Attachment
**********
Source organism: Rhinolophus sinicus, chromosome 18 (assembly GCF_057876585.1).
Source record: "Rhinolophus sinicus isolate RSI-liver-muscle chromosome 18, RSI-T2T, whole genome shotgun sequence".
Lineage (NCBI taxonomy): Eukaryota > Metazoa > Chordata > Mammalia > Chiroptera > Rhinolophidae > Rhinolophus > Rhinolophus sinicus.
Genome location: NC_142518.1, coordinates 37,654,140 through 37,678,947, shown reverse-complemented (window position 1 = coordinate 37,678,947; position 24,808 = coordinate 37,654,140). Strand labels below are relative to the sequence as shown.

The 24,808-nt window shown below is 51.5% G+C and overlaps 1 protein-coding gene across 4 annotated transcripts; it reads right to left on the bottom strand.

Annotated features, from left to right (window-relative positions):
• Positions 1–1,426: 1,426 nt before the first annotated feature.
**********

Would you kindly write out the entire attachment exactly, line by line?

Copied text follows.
Source organism: Rhinolophus sinicus, chromosome 18 (assembly GCF_057876585.1).
Source record: "Rhinolophus sinicus isolate RSI-liver-muscle chromosome 18, RSI-T2T, whole genome shotgun sequence".
Lineage (NCBI taxonomy): Eukaryota > Metazoa > Chordata > Mammalia > Chiroptera > Rhinolophidae > Rhinolophus > Rhinolophus sinicus.
Genome location: NC_142518.1, coordinates 37,654,140 through 37,678,947, shown reverse-complemented (window position 1 = coordinate 37,678,947; position 24,808 = coordinate 37,654,140). Strand labels below are relative to the sequence as shown.

The 24,808-nt window shown below is 51.5% G+C and overlaps 1 protein-coding gene across 4 annotated transcripts; it reads right to left on the bottom strand.

Annotated features, from left to right (window-relative positions):
• Positions 1–1,426: 1,426 nt before the first annotated feature.